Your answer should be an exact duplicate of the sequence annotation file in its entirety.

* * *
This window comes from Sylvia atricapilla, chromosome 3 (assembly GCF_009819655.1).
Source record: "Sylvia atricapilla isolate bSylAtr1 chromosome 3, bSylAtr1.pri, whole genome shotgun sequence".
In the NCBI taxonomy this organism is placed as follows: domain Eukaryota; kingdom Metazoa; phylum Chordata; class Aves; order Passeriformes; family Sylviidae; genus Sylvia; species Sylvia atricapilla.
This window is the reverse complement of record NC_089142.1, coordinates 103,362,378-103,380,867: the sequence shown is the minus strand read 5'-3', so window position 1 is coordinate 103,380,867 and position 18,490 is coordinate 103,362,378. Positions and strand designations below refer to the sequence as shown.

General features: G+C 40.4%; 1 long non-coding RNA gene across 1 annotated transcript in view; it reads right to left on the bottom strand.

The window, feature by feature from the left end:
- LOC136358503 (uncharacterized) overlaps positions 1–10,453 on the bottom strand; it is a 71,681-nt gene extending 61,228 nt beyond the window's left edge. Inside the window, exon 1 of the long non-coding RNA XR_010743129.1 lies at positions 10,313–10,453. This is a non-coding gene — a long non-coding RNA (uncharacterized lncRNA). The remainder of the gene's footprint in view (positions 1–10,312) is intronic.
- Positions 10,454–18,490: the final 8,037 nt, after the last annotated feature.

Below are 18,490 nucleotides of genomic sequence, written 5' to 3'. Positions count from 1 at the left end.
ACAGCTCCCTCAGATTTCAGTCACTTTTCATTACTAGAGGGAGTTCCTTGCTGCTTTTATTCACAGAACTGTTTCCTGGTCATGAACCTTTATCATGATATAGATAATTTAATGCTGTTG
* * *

This window comes from Sylvia atricapilla, chromosome 3 (assembly GCF_009819655.1).
Source record: "Sylvia atricapilla isolate bSylAtr1 chromosome 3, bSylAtr1.pri, whole genome shotgun sequence".
In the NCBI taxonomy this organism is placed as follows: domain Eukaryota; kingdom Metazoa; phylum Chordata; class Aves; order Passeriformes; family Sylviidae; genus Sylvia; species Sylvia atricapilla.
This window is the reverse complement of record NC_089142.1, coordinates 103,362,378-103,380,867: the sequence shown is the minus strand read 5'-3', so window position 1 is coordinate 103,380,867 and position 18,490 is coordinate 103,362,378. Positions and strand designations below refer to the sequence as shown.

General features: G+C 40.4%; 1 long non-coding RNA gene across 1 annotated transcript in view; it reads right to left on the bottom strand.

The window, feature by feature from the left end:
- LOC136358503 (uncharacterized) overlaps positions 1–10,453 on the bottom strand; it is a 71,681-nt gene extending 61,228 nt beyond the window's left edge. Inside the window, exon 1 of the long non-coding RNA XR_010743129.1 lies at positions 10,313–10,453. This is a non-coding gene — a long non-coding RNA (uncharacterized lncRNA). The remainder of the gene's footprint in view (positions 1–10,312) is intronic.
- Positions 10,454–18,490: the final 8,037 nt, after the last annotated feature.

Below are 18,490 nucleotides of genomic sequence, written 5' to 3'. Positions count from 1 at the left end.
ACAGCTCCCTCAGATTTCAGTCACTTTTCATTACTAGAGGGAGTTCCTTGCTGCTTTTATTCACAGAACTGTTTCCTGGTCATGAACCTTTATCATGATATAGATAATTTAATGCTGTTG